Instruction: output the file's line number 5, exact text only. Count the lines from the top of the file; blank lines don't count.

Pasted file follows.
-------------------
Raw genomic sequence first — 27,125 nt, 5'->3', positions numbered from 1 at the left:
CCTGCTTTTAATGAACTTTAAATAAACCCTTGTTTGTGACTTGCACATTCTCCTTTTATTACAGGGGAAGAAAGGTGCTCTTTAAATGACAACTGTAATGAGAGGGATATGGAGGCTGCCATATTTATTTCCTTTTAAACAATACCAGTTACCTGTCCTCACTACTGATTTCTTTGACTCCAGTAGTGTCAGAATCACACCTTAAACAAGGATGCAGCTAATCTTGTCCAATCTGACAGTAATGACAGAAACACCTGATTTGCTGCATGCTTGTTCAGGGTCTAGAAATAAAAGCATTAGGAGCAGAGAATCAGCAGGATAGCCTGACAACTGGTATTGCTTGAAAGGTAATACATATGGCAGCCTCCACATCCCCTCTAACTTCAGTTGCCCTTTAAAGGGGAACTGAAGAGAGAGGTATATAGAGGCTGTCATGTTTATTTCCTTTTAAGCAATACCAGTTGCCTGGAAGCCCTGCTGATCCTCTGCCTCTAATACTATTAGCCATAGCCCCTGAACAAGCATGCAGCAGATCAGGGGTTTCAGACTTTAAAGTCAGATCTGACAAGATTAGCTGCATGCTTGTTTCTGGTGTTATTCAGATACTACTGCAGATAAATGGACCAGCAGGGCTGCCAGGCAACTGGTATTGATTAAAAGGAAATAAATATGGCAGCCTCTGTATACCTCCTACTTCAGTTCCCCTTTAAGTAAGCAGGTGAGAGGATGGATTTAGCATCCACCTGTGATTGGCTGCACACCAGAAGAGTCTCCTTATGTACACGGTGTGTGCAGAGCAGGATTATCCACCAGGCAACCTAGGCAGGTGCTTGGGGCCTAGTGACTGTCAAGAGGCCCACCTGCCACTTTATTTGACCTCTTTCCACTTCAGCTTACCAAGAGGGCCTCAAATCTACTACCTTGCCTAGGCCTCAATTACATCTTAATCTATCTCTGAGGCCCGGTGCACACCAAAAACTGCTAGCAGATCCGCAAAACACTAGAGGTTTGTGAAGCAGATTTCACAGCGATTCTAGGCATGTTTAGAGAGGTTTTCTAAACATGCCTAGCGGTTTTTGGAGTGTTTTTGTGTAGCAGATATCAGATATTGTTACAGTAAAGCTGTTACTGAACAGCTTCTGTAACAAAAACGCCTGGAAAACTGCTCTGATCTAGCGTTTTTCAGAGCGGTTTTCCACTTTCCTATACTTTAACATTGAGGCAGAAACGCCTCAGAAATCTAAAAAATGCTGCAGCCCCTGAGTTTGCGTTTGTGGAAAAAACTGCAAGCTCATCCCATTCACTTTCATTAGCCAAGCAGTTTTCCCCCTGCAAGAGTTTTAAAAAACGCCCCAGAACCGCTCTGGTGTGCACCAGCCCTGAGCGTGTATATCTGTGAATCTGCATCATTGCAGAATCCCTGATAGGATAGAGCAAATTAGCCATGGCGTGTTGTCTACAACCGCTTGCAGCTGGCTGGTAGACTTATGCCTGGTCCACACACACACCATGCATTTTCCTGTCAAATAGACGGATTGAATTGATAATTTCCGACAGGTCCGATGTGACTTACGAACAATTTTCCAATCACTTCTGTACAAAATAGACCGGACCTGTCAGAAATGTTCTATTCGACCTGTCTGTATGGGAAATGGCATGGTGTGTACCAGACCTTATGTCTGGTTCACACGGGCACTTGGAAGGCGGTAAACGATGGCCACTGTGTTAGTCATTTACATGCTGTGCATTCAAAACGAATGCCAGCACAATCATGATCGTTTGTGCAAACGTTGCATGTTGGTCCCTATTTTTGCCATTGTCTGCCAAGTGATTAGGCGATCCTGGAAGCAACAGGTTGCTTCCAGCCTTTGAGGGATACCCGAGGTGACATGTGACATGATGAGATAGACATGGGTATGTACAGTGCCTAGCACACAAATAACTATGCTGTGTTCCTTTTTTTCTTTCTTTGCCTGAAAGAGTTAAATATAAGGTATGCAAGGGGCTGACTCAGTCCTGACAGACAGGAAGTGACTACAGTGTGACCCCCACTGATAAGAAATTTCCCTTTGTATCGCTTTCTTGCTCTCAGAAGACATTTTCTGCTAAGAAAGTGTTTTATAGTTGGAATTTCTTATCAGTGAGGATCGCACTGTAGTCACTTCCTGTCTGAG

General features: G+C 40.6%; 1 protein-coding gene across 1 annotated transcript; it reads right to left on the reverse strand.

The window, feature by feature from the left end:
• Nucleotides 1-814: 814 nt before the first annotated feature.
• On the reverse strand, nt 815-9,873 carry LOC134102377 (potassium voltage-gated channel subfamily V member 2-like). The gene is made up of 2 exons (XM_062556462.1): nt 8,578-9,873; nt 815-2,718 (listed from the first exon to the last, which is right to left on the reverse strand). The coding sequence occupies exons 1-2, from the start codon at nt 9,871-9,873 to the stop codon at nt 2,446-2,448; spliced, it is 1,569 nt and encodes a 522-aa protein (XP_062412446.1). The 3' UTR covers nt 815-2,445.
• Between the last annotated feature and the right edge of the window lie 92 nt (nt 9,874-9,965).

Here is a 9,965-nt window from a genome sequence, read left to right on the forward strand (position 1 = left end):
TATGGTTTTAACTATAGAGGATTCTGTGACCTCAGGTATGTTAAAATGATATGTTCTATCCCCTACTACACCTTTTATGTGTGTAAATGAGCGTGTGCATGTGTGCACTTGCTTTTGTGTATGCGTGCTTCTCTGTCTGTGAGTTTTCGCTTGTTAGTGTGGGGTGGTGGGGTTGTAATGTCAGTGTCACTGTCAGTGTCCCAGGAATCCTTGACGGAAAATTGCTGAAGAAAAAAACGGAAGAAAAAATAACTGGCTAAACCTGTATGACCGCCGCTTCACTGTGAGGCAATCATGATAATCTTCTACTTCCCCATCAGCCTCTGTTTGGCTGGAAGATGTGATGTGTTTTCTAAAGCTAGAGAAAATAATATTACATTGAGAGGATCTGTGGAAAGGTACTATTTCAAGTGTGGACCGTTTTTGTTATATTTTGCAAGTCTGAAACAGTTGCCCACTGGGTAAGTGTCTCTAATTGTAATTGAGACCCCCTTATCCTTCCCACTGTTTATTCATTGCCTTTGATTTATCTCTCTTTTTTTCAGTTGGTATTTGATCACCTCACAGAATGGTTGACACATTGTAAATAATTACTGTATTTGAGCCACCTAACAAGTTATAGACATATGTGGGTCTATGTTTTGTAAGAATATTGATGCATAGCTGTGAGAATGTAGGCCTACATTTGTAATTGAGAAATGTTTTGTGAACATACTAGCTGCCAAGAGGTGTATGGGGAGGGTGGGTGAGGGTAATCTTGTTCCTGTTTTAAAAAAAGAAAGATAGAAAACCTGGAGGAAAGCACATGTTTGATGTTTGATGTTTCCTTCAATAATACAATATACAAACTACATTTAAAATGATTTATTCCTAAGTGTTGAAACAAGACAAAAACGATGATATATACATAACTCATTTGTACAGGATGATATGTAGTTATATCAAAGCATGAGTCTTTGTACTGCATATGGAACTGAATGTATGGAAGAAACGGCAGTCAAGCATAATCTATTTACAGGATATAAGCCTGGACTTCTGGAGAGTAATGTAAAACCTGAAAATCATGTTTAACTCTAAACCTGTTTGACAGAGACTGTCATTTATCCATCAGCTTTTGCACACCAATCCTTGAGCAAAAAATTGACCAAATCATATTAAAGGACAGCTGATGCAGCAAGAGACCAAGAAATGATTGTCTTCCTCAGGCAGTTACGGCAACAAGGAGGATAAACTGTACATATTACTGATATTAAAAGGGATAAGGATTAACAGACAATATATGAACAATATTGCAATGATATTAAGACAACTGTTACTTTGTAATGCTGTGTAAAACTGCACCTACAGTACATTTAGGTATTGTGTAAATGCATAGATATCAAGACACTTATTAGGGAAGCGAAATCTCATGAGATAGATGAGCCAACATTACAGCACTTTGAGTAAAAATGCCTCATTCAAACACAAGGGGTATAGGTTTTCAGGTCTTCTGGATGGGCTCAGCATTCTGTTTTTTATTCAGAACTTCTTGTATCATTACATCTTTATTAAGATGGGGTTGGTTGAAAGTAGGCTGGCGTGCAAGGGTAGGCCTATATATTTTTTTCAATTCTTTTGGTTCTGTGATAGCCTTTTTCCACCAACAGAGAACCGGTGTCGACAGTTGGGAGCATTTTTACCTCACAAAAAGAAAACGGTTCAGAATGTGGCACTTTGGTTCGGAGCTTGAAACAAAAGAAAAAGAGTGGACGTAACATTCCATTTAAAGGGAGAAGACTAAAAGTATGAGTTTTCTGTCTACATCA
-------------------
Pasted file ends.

• Nucleotides 1-814: 814 nt before the first annotated feature.